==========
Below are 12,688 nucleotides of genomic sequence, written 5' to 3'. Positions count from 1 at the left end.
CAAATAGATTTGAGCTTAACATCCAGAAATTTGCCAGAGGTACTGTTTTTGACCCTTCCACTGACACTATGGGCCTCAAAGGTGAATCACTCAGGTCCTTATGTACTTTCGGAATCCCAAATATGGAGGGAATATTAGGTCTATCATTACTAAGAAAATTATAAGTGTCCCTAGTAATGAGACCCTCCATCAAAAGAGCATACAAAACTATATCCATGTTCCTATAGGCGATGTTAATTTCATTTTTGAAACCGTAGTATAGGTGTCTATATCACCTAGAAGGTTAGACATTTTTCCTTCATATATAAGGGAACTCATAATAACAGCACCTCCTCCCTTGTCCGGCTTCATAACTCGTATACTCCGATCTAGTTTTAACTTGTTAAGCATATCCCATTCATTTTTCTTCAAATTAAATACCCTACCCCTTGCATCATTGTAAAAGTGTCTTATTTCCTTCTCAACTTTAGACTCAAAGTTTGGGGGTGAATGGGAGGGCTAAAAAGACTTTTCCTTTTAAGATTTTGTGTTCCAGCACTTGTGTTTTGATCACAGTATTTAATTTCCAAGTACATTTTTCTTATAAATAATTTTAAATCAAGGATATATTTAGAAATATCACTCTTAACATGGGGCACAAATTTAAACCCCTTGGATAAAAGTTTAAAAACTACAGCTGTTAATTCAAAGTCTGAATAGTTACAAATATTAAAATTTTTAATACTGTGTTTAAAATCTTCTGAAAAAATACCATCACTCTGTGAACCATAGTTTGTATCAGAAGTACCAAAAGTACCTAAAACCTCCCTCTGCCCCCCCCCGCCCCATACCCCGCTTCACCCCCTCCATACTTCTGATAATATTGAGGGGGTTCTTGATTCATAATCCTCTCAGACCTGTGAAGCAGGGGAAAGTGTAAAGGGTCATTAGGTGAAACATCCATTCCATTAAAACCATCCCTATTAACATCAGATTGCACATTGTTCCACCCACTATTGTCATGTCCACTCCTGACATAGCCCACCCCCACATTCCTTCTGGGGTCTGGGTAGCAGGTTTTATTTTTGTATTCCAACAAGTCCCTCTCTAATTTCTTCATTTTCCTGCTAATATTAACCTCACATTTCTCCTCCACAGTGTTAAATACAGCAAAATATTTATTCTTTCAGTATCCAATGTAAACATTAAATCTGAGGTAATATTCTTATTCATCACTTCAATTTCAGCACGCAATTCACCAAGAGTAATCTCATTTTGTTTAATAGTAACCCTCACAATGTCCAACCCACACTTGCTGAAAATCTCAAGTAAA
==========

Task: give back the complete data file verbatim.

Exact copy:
Below are 12,688 nucleotides of genomic sequence, written 5' to 3'. Positions count from 1 at the left end.
CAAATAGATTTGAGCTTAACATCCAGAAATTTGCCAGAGGTACTGTTTTTGACCCTTCCACTGACACTATGGGCCTCAAAGGTGAATCACTCAGGTCCTTATGTACTTTCGGAATCCCAAATATGGAGGGAATATTAGGTCTATCATTACTAAGAAAATTATAAGTGTCCCTAGTAATGAGACCCTCCATCAAAAGAGCATACAAAACTATATCCATGTTCCTATAGGCGATGTTAATTTCATTTTTGAAACCGTAGTATAGGTGTCTATATCACCTAGAAGGTTAGACATTTTTCCTTCATATATAAGGGAACTCATAATAACAGCACCTCCTCCCTTGTCCGGCTTCATAACTCGTATACTCCGATCTAGTTTTAACTTGTTAAGCATATCCCATTCATTTTTCTTCAAATTAAATACCCTACCCCTTGCATCATTGTAAAAGTGTCTTATTTCCTTCTCAACTTTAGACTCAAAGTTTGGGGGTGAATGGGAGGGCTAAAAAGACTTTTCCTTTTAAGATTTTGTGTTCCAGCACTTGTGTTTTGATCACAGTATTTAATTTCCAAGTACATTTTTCTTATAAATAATTTTAAATCAAGGATATATTTAGAAATATCACTCTTAACATGGGGCACAAATTTAAACCCCTTGGATAAAAGTTTAAAAACTACAGCTGTTAATTCAAAGTCTGAATAGTTACAAATATTAAAATTTTTAATACTGTGTTTAAAATCTTCTGAAAAAATACCATCACTCTGTGAACCATAGTTTGTATCAGAAGTACCAAAAGTACCTAAAACCTCCCTCTGCCCCCCCCCGCCCCATACCCCGCTTCACCCCCTCCATACTTCTGATAATATTGAGGGGGTTCTTGATTCATAATCCTCTCAGACCTGTGAAGCAGGGGAAAGTGTAAAGGGTCATTAGGTGAAACATCCATTCCATTAAAACCATCCCTATTAACATCAGATTGCACATTGTTCCACCCACTATTGTCATGTCCACTCCTGACATAGCCCACCCCCACATTCCTTCTGGGGTCTGGGTAGCAGGTTTTATTTTTGTATTCCAACAAGTCCCTCTCTAATTTCTTCATTTTCCTGCTAATATTAACCTCACATTTCTCCTCCACAGTGTTAAATACAGCAAAATATTTATTCTTTCAGTATCCAATGTAAACATTAAATCTGAGGTAATATTCTTATTCATCACTTCAATTTCAGCACGCAATTCACCAAGAGTAATCTCATTTTGTTTAATAGTAACCCTCACAATGTCCAACCCACACTTGCTGAAAATCTCAAGTAAA